DMAP1 (DNMT1-associated protein 1) is a member of the TIP60-p400 complex that maintains embryonic stem (ES) cell pluripotency and a complex containing the somatic form of DNA methyltransferase 1 (DNMT1s). DMAP1 interacts with DNMT1s through a domain that is absent in Dnmt1V/V mice expressing just the oocyte form (DNMT1o). A Dmap1-null allele was generated to study the role of DMAP1 in development. Consistent with the phenotypes of loss of other members of the TIP60-p400 complex, Dmap1−/− mice died during preimplantation in both Dnmt1+/+ and Dnmt1V/V backgrounds. Unexpectedly, in the Dnmt1V/V background, Dmap1+/− parents produced mainly Dmap1+/− mice. Most Dmap1+/+ progeny died during midgestation, with loss of DNA methylation on imprinted genes, suggesting that DMAP1 influences maintenance methylation mediated by DNMT1o. In this regard, a DMAP1-DNMT1o complex was detected in ES cells when DNMT1o was stably expressed but not when transiently expressed, indicating a novel interaction between DMAP1 and DNMT1o. These results suggest that DMAP1-DNMT1s and DMAP1-DNMT1o interactions are essential for normal development and that DMAP1-DNMT1o complexes are not readily formed in the embryo. Therefore, DMAP1 mediates distinct preimplantation epigenetic reprogramming processes: TIP60-p400 nucleosome remodeling and DNMT1 maintenance methylation.
Existing flexible docking approaches model the ligand and receptor flexibility either separately or in a loosely-coupled manner, which captures the conformational changes inefficiently. Here, we propose a flexible docking approach, MedusaDock, which models both ligand and receptor flexibility simultaneously with sets of discrete rotamers. We develop an algorithm to build the ligand rotamer library “on-the-fly” during docking simulations. MedusaDock benchmarks demonstrate a rapid sampling efficiency and high prediction accuracy in both self-docking (to the co-crystallized state) and cross-docking (to a state co-crystallized with a different ligand), the latter of which mimics the virtual-screening procedure in computational drug discovery. We also perform a virtual-screening test of four flexible kinase targets including cyclin-dependent kinase 2, vascular endothelial growth factor receptor 2, HIV reverse transcriptase, and HIV protease. We find significant improvements of virtual-screening enrichments when compared to rigid-receptor methods. The predictive power of MedusaDock in cross-docking and preliminary virtual-screening benchmarks highlights the importance to model both ligand and receptor flexibility simultaneously in computational docking.
Bromodomain-containing protein Brd4 is shown to persistently associate with chromosomes during mitosis for transmitting epigenetic memory across cell divisions. During interphase, Brd4 also plays a key role in regulating the transcription of signal-inducible genes by recruiting positive transcription elongation factor b (P-TEFb) to promoters. How the chromatin-bound Brd4 transits into a transcriptional regulation mode in response to stimulation, however, is largely unknown. Here, by analyzing the dynamics of Brd4 during ultraviolet or hexamethylene bisacetamide treatment, we show that the signal-induced release of chromatin-bound Brd4 is essential for its functional transition. In untreated cells, almost all Brd4 is observed in association with interphase chromatin. Upon treatment, Brd4 is released from chromatin, mostly due to signal-triggered deacetylation of nucleosomal histone H4 at acetylated-lysine 5/8 (H4K5ac/K8ac). Through selective association with the transcriptional active form of P-TEFb that has been liberated from the inactive multi-subunit complex in response to treatment, the released Brd4 mediates the recruitment of this active P-TEFb to promoter, which enhances transcription at the stage of elongation. Thus, through signal-induced release from chromatin and selective association with the active form of P-TEFb, the chromatin-bound Brd4 switches its role to mediate the recruitment of P-TEFb for regulating the transcriptional elongation of signal-inducible genes.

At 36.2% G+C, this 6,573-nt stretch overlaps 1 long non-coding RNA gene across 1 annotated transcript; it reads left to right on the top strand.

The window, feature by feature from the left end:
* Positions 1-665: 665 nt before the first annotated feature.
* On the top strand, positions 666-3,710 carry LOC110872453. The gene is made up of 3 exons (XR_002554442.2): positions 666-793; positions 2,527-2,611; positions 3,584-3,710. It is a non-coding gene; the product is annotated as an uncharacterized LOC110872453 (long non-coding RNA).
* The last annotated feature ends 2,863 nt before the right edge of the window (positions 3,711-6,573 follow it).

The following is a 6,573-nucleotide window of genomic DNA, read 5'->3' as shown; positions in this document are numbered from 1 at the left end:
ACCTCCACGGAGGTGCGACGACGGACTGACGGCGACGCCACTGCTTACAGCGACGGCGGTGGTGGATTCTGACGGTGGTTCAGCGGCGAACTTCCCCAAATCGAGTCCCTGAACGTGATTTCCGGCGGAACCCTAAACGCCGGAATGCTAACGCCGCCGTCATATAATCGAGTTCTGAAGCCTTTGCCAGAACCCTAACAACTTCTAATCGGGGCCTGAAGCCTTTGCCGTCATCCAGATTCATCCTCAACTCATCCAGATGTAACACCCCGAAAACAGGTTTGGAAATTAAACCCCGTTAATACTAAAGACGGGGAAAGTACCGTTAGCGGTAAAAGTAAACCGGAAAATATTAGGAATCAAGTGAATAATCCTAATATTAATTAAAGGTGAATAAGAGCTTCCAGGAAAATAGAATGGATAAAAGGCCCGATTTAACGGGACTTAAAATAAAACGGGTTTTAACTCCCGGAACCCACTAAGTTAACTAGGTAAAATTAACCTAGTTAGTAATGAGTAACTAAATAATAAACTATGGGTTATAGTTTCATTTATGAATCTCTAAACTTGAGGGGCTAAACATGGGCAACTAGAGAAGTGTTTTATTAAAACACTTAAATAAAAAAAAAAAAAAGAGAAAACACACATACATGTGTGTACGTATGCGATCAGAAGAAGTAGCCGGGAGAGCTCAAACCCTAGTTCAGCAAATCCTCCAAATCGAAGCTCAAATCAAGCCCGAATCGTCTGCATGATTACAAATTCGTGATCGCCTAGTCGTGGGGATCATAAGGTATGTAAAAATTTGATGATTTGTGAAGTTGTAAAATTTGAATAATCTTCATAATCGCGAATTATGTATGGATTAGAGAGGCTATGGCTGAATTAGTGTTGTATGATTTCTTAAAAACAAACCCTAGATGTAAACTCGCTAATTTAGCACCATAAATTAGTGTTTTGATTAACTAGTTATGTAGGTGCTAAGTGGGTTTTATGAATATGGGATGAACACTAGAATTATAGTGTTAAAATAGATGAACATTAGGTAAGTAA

To further understand the relationship between nucleosome-space occupancy (NO) and global transcriptional activity in mammals, we acquired a set of genome-wide nucleosome distribution and transcriptome data from the mouse cerebrum and testis based on ChIP (H3)-seq and RNA-seq, respectively. We identified a nearly consistent NO patterns among three mouse tissues—cerebrum, testis, and ESCs—and found, through clustering analysis for transcriptional activation, that the NO variations among chromosomes are closely associated with distinct expression levels between house-keeping (HK) genes and tissue-specific (TS) genes. Both TS and HK genes form clusters albeit the obvious majority. This feature implies that NO patterns, i.e. nucleosome binding and clustering, are coupled with gene clustering that may be functionally and evolutionarily conserved in regulating gene expression among different cell types.